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Title: The effect of silver nanoparticles on Trichoderma harzianum, Rhizoctonia spp., and fungal soil communities
Authors: Oktarina, Hartati
Issue Date: 2017
Publisher: Newcastle University
Abstract: Silver nanoparticles (AgNPs) have known anti-microbial properties and are applied in many industrial applications ranging from medicine to fabric preservation. Recently, researchers have proposed the use of AgNPs in agriculture to control plant pathogenic fungi. The use of AgNPs to control plant pathogen fungi does raise concerns as they may potentially affect the activity of beneficial soil microorganisms. In this work the effects of AgNPs on the plant pathogenic fungus, Rhizoctonia spp., and their biocontrol agent, Trichoderma harzianum, and fungal soil communities were investigated. The results showed that T. harzianum mycelium growth was very tolerant to high levels of AgNPs (up to 600 mg L-1) while Rhizoctonia spp. were more sensitive (mycelial growth was affected at 20 mg L-1). Nevertheless, AgNPs effect on reproductive stage of T. harzianum, e.g. spore production, was not clear as it only showed on one concentration. Despite the decrease in spore production of T. harzianum after AgNPs exposure, the spores successfully germinated when cultivated on fresh growth medium (more than 60%). Following up these findings, T. harzianum and AgNPs were combined to examine the synergistic potential of these chemical and biological controls on growth of Rhizoctonia spp. Interestingly, the combination of AgNPs and Trichoderma did not appear to act synergistically to reduce Rhizoctonia growth in vitro. In subsequent work the effect of AgNPs contamination on soil fungal communities was assessed by Illumina MiSeq Next Generation Sequencing (NGS) and processed using the UPARSE pipeline run with USEARCH. The soil contamination experiments were carried out over a period of 2 years as previous studies have only examined effects of AgNPs contamination over a few months. Before analysing the metabarcoding data from the Illumina sequencer, a method was developed to find a suitable technique to process the data. It was found that single forward read sequences produced more operational taxonomic unit (OTU) than single reverse and paired end sequences. Therefore, single forward read sequences were used to investigate the effect of AgNPs on soil fungal communities in this study. Soil contamination by AgNPs reduced fungal species richness, evenness, and changed the community structure. For example, species such as Cryptococcus terreus was the most abundant in controls but these were replaced by other species including Trichocomaceae sp. in AgNPs contaminated soil. Tolerant species, such as T. spirale were identified in highly contaminated soil (660 mg kg-1 of AgNPs) and this species has been found in previous studies examining metal contamination. Overall the findings from this thesis suggest that more intensive study will be required when considering AgNPs as an alternative to synthetic fungicides to control plant pathogenic fungi as they have a negative impact on the fungal community in soil even at lower levels e.g. 3 mg kg-1 of AgNPs.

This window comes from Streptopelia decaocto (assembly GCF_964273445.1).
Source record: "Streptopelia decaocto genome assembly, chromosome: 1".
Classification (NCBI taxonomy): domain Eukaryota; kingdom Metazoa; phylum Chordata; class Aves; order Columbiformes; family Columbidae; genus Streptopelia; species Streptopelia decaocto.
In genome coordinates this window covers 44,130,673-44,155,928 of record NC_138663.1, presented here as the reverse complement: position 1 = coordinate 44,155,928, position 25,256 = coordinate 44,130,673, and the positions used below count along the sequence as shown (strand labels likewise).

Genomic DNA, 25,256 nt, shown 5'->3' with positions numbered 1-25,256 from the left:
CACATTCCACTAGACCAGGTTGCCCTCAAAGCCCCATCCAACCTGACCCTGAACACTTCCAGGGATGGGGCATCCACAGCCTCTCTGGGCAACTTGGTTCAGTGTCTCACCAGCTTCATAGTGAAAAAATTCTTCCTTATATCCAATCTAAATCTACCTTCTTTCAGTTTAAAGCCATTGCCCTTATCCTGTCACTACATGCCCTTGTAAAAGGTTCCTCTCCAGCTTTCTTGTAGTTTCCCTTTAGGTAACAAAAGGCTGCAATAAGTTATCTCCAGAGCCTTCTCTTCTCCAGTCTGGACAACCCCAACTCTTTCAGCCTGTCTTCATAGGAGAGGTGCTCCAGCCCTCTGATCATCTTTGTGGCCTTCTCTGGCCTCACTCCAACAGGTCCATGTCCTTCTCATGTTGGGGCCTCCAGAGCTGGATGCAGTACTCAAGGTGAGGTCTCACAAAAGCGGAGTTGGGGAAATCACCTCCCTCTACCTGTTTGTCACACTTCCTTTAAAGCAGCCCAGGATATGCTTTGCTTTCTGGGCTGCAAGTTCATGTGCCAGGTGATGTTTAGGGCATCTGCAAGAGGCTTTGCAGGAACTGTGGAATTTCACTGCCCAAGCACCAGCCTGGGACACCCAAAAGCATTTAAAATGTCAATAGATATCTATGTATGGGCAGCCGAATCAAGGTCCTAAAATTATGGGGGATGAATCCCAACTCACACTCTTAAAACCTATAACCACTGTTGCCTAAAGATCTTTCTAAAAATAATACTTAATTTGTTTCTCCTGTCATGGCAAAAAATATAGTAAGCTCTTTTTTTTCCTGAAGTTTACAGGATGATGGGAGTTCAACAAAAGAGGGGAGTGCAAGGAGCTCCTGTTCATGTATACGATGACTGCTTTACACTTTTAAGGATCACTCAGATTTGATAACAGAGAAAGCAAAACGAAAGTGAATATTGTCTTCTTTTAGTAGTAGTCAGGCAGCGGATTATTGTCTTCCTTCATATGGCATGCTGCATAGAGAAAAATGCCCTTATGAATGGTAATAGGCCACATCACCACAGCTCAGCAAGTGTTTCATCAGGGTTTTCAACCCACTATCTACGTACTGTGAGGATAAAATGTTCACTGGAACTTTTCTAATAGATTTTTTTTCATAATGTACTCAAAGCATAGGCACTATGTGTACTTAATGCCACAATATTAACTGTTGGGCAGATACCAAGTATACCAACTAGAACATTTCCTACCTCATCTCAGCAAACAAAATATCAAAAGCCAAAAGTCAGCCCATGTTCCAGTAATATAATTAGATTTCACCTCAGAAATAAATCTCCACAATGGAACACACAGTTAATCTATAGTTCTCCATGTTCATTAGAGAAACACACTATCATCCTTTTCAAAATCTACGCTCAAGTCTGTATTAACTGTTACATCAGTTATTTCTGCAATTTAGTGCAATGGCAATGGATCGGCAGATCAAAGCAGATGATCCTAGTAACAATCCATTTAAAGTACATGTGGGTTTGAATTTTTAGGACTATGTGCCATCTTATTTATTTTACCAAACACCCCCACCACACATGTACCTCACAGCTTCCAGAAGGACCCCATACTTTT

Description: PhD Thesis
Appears in Collections:School of Biology

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